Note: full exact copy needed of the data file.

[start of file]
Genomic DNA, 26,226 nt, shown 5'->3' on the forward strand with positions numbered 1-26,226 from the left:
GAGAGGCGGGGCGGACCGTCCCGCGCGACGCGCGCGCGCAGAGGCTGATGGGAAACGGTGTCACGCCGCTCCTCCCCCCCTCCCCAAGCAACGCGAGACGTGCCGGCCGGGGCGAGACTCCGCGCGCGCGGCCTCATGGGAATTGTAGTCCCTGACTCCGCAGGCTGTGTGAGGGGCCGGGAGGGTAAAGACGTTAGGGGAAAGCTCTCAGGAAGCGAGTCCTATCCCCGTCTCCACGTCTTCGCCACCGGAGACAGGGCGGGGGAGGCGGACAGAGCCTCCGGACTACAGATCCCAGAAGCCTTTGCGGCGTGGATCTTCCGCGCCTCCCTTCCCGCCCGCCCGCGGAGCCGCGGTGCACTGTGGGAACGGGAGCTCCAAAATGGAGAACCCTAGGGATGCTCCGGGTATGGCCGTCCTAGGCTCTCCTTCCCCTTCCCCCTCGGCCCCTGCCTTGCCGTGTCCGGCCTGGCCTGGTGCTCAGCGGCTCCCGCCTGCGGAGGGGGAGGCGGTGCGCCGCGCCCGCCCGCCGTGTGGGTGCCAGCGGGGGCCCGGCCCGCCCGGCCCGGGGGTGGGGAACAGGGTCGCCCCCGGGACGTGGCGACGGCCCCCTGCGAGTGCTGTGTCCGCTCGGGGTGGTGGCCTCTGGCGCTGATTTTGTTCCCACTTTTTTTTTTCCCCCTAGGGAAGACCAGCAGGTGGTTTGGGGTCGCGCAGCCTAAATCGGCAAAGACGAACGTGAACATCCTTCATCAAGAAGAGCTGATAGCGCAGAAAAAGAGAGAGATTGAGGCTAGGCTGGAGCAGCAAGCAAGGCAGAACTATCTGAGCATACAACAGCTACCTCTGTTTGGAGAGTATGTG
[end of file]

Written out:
Genomic DNA, 26,226 nt, shown 5'->3' on the forward strand with positions numbered 1-26,226 from the left:
GAGAGGCGGGGCGGACCGTCCCGCGCGACGCGCGCGCGCAGAGGCTGATGGGAAACGGTGTCACGCCGCTCCTCCCCCCCTCCCCAAGCAACGCGAGACGTGCCGGCCGGGGCGAGACTCCGCGCGCGCGGCCTCATGGGAATTGTAGTCCCTGACTCCGCAGGCTGTGTGAGGGGCCGGGAGGGTAAAGACGTTAGGGGAAAGCTCTCAGGAAGCGAGTCCTATCCCCGTCTCCACGTCTTCGCCACCGGAGACAGGGCGGGGGAGGCGGACAGAGCCTCCGGACTACAGATCCCAGAAGCCTTTGCGGCGTGGATCTTCCGCGCCTCCCTTCCCGCCCGCCCGCGGAGCCGCGGTGCACTGTGGGAACGGGAGCTCCAAAATGGAGAACCCTAGGGATGCTCCGGGTATGGCCGTCCTAGGCTCTCCTTCCCCTTCCCCCTCGGCCCCTGCCTTGCCGTGTCCGGCCTGGCCTGGTGCTCAGCGGCTCCCGCCTGCGGAGGGGGAGGCGGTGCGCCGCGCCCGCCCGCCGTGTGGGTGCCAGCGGGGGCCCGGCCCGCCCGGCCCGGGGGTGGGGAACAGGGTCGCCCCCGGGACGTGGCGACGGCCCCCTGCGAGTGCTGTGTCCGCTCGGGGTGGTGGCCTCTGGCGCTGATTTTGTTCCCACTTTTTTTTTTCCCCCTAGGGAAGACCAGCAGGTGGTTTGGGGTCGCGCAGCCTAAATCGGCAAAGACGAACGTGAACATCCTTCATCAAGAAGAGCTGATAGCGCAGAAAAAGAGAGAGATTGAGGCTAGGCTGGAGCAGCAAGCAAGGCAGAACTATCTGAGCATACAACAGCTACCTCTGTTTGGAGAGTATGTG